What comes to mind with the term “Middle Ages”? Perhaps dark and dreary lives. Perhaps castles and knights. Perhaps crusades.

For church history, what may come to mind is a seemingly endless parade of corrupt popes. Surely all Reformed readers think of the apostasy and corruption in the church that required the most significant Reformation the church has ever had –1517, and Martin Luther. There is, however, more to the Middle Ages than immediately meets the eye.
The goal of this special issue is to introduce some key church figures of the Middle Ages. Though the age was indeed one of astounding ignorance, wickedness, and apostasy, God preserved His church, and God preserved the church’s foundation, that is, His truth, as it centers in Jesus Christ. This issue will bring to light some of the men and movements that God used for His sovereign purposes to that end. Most readers are aware of the noteworthy pre-reformers – Wycliffe and Hus. We invite you to learn about a few others.

Be instructed, be encouraged, and give thanks for the evidence that the Son of God from the beginning to the end of the world gathers, defends, and preserves His church, and that He did so also in the Middle Ages.

Below is the cover of this special issue, with the table of contents. You will find a fascinating collection of articles inside the magazine.

SB-Reform-Nov-2015To receive a copy and/or subscribe to the “SB”, visit the home page.

Great Reformation Resources Available Today!

What can we do for Friday (fun?!) with regard to Reformation Day? Lots of things, of course. But what better way than to highlight some great book deals.

KParrBookLigonier Ministries has some great deals on Reformation resources today for their weekly (Friday) $5 sale – fantastic books (hardcover and audio), DVDs, and CDs. Check out the link below and stock up! But you’d better hurry – I doubt these items will last long!

Source: Reformed Theology Resources: Browse $5 Friday Products | Ligonier Ministries Store

Also, do not forget Monergism’s great website, with many free resources, including a multitude of Reformation resources.

Another good place to check is Tim Challies blog – he is also putting together great book lists, specially the best Christian digital deals (Go back and review his “ala carte” posts).

Two Rare Reformation Books

In the PRC Seminary library we have a rare book cabinet, which contains among other special books two rare books with roots in the Reformation. These will be the focus of our Reformation remembrance post for today.

The first is a 1618 edition of John Calvin’s Institutes in LatinInstitutio Christianae Religionis published in Geneva. You may recall that Calvin’s final and fullest edition of the Institutes was in 1559, and it appears that this is the Latin of that edition. The edition we have, then, is only 59 years after it first appeared – quite a treasure.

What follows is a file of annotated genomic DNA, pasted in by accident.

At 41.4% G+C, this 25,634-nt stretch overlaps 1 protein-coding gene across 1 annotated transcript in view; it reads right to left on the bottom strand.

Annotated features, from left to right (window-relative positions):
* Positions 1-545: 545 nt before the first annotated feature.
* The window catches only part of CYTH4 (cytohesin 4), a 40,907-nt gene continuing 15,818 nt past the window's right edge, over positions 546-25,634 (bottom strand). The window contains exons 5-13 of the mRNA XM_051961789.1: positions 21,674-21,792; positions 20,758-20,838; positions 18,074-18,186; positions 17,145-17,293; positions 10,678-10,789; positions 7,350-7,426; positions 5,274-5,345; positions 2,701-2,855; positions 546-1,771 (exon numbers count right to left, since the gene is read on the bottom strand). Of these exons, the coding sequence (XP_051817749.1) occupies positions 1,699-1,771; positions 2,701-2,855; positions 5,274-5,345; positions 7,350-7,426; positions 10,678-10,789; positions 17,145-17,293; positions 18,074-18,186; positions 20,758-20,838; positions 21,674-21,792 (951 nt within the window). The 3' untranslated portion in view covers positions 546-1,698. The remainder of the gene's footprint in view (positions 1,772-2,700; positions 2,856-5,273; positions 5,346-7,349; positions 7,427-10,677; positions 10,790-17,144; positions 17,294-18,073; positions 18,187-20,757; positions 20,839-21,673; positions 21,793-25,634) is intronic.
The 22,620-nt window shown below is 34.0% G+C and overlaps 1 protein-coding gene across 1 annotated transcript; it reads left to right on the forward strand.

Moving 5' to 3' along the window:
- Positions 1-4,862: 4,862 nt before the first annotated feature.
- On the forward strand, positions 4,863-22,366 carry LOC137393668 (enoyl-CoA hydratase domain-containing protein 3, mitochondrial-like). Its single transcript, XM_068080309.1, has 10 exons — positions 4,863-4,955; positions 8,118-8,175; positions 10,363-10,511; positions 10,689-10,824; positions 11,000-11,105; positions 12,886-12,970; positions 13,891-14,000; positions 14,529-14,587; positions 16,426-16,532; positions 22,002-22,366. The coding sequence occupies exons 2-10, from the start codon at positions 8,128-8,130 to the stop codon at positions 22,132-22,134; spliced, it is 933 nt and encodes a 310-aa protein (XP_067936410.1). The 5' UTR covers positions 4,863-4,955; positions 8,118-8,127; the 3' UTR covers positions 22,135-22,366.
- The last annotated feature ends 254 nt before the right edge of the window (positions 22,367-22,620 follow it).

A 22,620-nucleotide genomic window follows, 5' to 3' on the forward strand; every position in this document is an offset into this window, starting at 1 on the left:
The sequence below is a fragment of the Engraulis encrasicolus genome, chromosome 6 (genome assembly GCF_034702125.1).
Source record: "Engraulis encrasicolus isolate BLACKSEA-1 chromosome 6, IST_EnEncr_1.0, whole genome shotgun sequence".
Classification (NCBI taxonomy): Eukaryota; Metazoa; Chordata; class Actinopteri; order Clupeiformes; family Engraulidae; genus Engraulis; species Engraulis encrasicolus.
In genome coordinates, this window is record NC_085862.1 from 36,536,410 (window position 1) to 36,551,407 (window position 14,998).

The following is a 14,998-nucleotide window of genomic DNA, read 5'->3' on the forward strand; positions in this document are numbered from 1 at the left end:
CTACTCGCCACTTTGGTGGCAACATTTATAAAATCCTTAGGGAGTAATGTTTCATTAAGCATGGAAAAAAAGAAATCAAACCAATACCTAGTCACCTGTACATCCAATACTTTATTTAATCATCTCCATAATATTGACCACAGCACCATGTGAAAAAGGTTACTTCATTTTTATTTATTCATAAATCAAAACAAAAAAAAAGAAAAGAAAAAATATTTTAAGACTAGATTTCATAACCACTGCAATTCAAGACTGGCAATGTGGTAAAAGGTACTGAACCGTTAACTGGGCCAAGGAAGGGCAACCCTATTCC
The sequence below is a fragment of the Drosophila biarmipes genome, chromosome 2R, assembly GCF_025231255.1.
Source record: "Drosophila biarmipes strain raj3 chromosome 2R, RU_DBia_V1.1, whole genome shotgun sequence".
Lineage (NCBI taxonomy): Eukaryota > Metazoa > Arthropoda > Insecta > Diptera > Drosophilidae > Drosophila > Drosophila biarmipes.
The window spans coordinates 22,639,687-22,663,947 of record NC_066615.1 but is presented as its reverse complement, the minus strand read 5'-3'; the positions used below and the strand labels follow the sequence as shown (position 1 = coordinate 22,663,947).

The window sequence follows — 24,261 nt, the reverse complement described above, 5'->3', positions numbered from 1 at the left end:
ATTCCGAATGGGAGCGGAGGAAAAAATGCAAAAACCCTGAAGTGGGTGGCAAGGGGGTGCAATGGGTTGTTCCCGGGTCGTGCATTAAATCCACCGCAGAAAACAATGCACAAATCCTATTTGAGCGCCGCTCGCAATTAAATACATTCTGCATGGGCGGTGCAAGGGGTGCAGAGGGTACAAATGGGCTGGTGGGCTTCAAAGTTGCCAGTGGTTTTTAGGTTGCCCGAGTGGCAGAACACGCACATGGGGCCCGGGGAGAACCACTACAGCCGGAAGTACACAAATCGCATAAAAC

Calvin’s “Institutes” – 1618

It is also evident that the volume we have has been rebound and that the title page has been reproduced, though the rest of the contents look original and are intact.

Title page of 1618 "Institutes"

Title page of 1618 “Institutes”

The second volume is a 1652 edition of Martin Luther’s quaint and famous Tabletalk, printed by William Du-Gard in London. Only, the title page of this edition carries a little different title than the one we are accustomed to: Dr. Martini Lutheri Colloquia Mensalia: or Dr. Martin Luther’s Divine Discourses At his Table….

M.Luther's "Discourses"

M.Luther’s “Discourses”

Title page of Luther's "Tabletalk"

Title page of Luther’s “Tabletalk”

While I do not know how or from where we obtained the 1618 edition of Calvin’s Institutes, this edition of Luther’s Tabletalk bears the stamp of Mr. Justin Kortering from Holland, MI, the father of Rev. Jason Kortering, an emeritus pastor in the PRC. But, of course, I would still like to know from where he obtained it. Perhaps his son knows the “rest of the story.”

Inside pages of Luther's "Discourses"

Inside pages of Luther’s “Discourses”

I hope you enjoy this look at these rare Reformation volumes in our Seminary library. Stop in some time and you may look at them more closely.

Published in: on October 29, 2015 at 4:42 PM  Leave a Comment  

Calvin’s Wisdom (and Reformation Truth) – G.Miller

Calvins-wisdom-GMiller-1992One of my favorite books in my personal library is a collection of John Calvin quotes edited by Graham Miller titled Calvin’s Wisdom: An Anthology Arranged Alphabetically (Banner of Truth, 1992) – a book I have had for 21 years now.

The beauty of the book is that it lets Calvin speak for himself, under a variety of subjects. So for this Wednesday of Reformation remembrance week, we will let Calvin speak on several topics of great importance to that great movement of God to restore His church to her roots and to the truth of the gospel.

The Bible

Our wisdom ought to consist in embracing with gentle docility, and without any exception, all that is delivered in the sacred Scriptures. Inst. I: xviii.7

It is the foundation of all true religion to depend on the mouth or word of God; and it is also the foundation of our salvation. Jer.III:460

They who wish to build the Church by rejecting the doctrine of the word, build a hog’s sty, and not the Church of God. Is.IV:148

The Church

There are three things on which the safety of the Church is founded, namely, doctrine, discipline and the sacraments. Tracts I:50

Let us not doubt that there will always be a Church; and when it appears to be in a lamentably ruinous condition, let us entertain good hope of its restoration. Is.III:389

God begets and multiplies his Church only by means of his word. It is by the preaching of the grace of God alone that the Church is kept from perishing. Ps.I:388,389

Justification by Faith

Justification…is the principal hinge by which religion is supported. Inst.III:xi.i